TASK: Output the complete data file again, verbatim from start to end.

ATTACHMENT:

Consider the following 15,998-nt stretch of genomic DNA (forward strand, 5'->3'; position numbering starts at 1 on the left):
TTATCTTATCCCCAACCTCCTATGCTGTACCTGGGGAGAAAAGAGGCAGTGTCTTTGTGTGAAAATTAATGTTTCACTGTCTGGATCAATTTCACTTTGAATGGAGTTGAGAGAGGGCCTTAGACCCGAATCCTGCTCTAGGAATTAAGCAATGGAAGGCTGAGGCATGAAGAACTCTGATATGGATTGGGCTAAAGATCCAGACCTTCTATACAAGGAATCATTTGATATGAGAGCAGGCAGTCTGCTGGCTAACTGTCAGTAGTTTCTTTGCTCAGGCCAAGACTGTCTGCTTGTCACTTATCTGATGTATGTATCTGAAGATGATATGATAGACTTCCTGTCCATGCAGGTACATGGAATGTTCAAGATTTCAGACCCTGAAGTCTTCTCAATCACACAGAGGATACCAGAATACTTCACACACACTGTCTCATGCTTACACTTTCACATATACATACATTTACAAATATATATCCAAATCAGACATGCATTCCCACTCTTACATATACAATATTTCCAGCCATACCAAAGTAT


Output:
Consider the following 15,998-nt stretch of genomic DNA (forward strand, 5'->3'; position numbering starts at 1 on the left):
TTATCTTATCCCCAACCTCCTATGCTGTACCTGGGGAGAAAAGAGGCAGTGTCTTTGTGTGAAAATTAATGTTTCACTGTCTGGATCAATTTCACTTTGAATGGAGTTGAGAGAGGGCCTTAGACCCGAATCCTGCTCTAGGAATTAAGCAATGGAAGGCTGAGGCATGAAGAACTCTGATATGGATTGGGCTAAAGATCCAGACCTTCTATACAAGGAATCATTTGATATGAGAGCAGGCAGTCTGCTGGCTAACTGTCAGTAGTTTCTTTGCTCAGGCCAAGACTGTCTGCTTGTCACTTATCTGATGTATGTATCTGAAGATGATATGATAGACTTCCTGTCCATGCAGGTACATGGAATGTTCAAGATTTCAGACCCTGAAGTCTTCTCAATCACACAGAGGATACCAGAATACTTCACACACACTGTCTCATGCTTACACTTTCACATATACATACATTTACAAATATATATCCAAATCAGACATGCATTCCCACTCTTACATATACAATATTTCCAGCCATACCAAAGTAT